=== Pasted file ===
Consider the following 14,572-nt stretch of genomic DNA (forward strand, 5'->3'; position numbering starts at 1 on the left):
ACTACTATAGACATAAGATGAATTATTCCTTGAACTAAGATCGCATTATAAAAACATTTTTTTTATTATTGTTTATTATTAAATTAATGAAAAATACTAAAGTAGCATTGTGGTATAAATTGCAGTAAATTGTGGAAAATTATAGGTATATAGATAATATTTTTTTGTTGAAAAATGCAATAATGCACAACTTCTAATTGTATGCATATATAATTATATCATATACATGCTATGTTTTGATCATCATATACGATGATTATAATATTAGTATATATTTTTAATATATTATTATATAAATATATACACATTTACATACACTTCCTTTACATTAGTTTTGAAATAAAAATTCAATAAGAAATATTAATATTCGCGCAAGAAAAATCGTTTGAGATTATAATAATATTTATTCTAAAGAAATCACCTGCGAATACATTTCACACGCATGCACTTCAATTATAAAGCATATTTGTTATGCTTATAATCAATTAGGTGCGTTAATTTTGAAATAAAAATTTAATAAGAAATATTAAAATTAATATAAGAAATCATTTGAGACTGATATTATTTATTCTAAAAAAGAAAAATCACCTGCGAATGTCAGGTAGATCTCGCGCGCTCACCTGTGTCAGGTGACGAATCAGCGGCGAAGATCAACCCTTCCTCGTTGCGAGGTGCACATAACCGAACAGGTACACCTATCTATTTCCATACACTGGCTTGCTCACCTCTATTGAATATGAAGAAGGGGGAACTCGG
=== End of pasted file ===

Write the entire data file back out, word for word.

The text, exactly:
Consider the following 14,572-nt stretch of genomic DNA (forward strand, 5'->3'; position numbering starts at 1 on the left):
ACTACTATAGACATAAGATGAATTATTCCTTGAACTAAGATCGCATTATAAAAACATTTTTTTTATTATTGTTTATTATTAAATTAATGAAAAATACTAAAGTAGCATTGTGGTATAAATTGCAGTAAATTGTGGAAAATTATAGGTATATAGATAATATTTTTTTGTTGAAAAATGCAATAATGCACAACTTCTAATTGTATGCATATATAATTATATCATATACATGCTATGTTTTGATCATCATATACGATGATTATAATATTAGTATATATTTTTAATATATTATTATATAAATATATACACATTTACATACACTTCCTTTACATTAGTTTTGAAATAAAAATTCAATAAGAAATATTAATATTCGCGCAAGAAAAATCGTTTGAGATTATAATAATATTTATTCTAAAGAAATCACCTGCGAATACATTTCACACGCATGCACTTCAATTATAAAGCATATTTGTTATGCTTATAATCAATTAGGTGCGTTAATTTTGAAATAAAAATTTAATAAGAAATATTAAAATTAATATAAGAAATCATTTGAGACTGATATTATTTATTCTAAAAAAGAAAAATCACCTGCGAATGTCAGGTAGATCTCGCGCGCTCACCTGTGTCAGGTGACGAATCAGCGGCGAAGATCAACCCTTCCTCGTTGCGAGGTGCACATAACCGAACAGGTACACCTATCTATTTCCATACACTGGCTTGCTCACCTCTATTGAATATGAAGAAGGGGGAACTCGG